Silk, luxurious fabrics, can be expensive and difficult to maintain. Silk has some limitations, but the results of a sewing project made with silk are often worth the cost. On the other hand, polyester has become a viable and less expensive alternative to garments originally used for silk only because polyester mimics some of the more desirable characteristics of silk.
Steps to Sew with Polyester & Silk Fabric
- Silk is washable, and it will not shrink. However, the silk fabric is tightened during washing, resulting in a shrinkage effect of up to 5 inches per yard of fabric. So, before cutting out the pattern pieces, you had better wash silk. Polyester, a synthetic fiber, will not shrink when washed or dried.
- Use small shaft pins (such as wire nails) to pin the fabric and blocks. These needles are less likely to leave permanent holes in silk, polyester, or other fine fabrics. Use sharp scissors to cut the pattern piece, because the blunt scissors are particularly prone to chew silk fabric.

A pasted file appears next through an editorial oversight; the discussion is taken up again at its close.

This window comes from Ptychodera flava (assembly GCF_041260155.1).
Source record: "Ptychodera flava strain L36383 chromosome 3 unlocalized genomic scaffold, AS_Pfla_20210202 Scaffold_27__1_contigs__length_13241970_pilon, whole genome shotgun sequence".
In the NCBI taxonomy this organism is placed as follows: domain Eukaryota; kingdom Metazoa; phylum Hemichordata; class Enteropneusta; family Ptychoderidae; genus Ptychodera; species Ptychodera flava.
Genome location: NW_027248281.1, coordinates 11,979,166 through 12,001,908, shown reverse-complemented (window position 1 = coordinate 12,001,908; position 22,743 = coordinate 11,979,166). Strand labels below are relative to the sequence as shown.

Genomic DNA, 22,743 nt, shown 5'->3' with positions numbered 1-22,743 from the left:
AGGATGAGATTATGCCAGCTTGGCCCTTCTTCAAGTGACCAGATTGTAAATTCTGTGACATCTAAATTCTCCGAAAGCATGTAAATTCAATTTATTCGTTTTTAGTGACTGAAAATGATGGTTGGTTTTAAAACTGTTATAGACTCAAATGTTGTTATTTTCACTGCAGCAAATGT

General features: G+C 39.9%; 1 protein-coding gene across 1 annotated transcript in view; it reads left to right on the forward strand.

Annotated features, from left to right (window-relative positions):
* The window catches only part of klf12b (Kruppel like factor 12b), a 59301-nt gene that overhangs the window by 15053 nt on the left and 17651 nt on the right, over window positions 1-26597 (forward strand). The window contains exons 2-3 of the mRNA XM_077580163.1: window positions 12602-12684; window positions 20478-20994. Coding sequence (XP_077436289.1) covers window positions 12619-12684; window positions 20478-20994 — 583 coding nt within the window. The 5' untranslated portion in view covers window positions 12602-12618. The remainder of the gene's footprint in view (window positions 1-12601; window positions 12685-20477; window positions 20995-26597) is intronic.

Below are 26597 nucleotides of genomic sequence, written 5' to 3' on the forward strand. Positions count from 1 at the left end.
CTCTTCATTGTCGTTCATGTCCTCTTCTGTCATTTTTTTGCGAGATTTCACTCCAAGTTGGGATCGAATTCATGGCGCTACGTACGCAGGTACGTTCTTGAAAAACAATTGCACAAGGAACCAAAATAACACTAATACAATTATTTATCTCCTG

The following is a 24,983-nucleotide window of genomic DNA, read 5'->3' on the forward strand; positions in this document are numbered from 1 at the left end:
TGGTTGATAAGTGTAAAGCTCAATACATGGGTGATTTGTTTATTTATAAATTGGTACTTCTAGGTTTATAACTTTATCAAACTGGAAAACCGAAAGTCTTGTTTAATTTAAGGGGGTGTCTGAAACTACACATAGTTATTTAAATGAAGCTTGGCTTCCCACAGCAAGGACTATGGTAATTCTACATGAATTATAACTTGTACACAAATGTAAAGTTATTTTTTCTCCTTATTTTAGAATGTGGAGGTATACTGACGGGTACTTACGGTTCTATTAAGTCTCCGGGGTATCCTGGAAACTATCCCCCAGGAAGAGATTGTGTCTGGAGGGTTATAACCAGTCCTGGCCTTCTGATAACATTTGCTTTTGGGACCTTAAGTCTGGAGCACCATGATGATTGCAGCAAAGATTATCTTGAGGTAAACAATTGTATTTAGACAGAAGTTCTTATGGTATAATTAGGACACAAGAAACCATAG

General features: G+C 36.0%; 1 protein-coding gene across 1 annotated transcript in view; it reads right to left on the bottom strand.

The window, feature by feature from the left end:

- Sew using the same fibers, polyester or silk as your fabric, and use the same fiber baseline. You had better not use cotton thread, for it is too heavy and causes the stitches to look more pronounced.
- The thinner fabric does not have as much body and strong seams as the heavier fabric. So, you had better use a short sewing stitch, for this type of stitch also provides a measure of support for seams.
- Use the appropriate seam treatment (such as cleaning the finished seam) to complete the seam edge. Fold the edges of the seam width allowance under to the inside of the fabric by one-eighth of an inch, and then sew near the fold. The carding machine also provides the finished seam edge for silk and polyester fabrics.
- Iron the finished clothing, handicrafts or decorations in a low-temperature and use a pressing cloth. Polyesters are not high heat resistant fabrics, and they will melt if exposed to too much heat. And, if silk exposed to high heat, it could turn yellow.
- If silk fabric has not yet been cut in preparation for sewing, it can be put into the dryer. However, finished garments that are not placed in the dryer prior to sewing should not be dried in this manner.
- Polyester should not be used for children’s sleepwear because it could melt when exposed to high heat.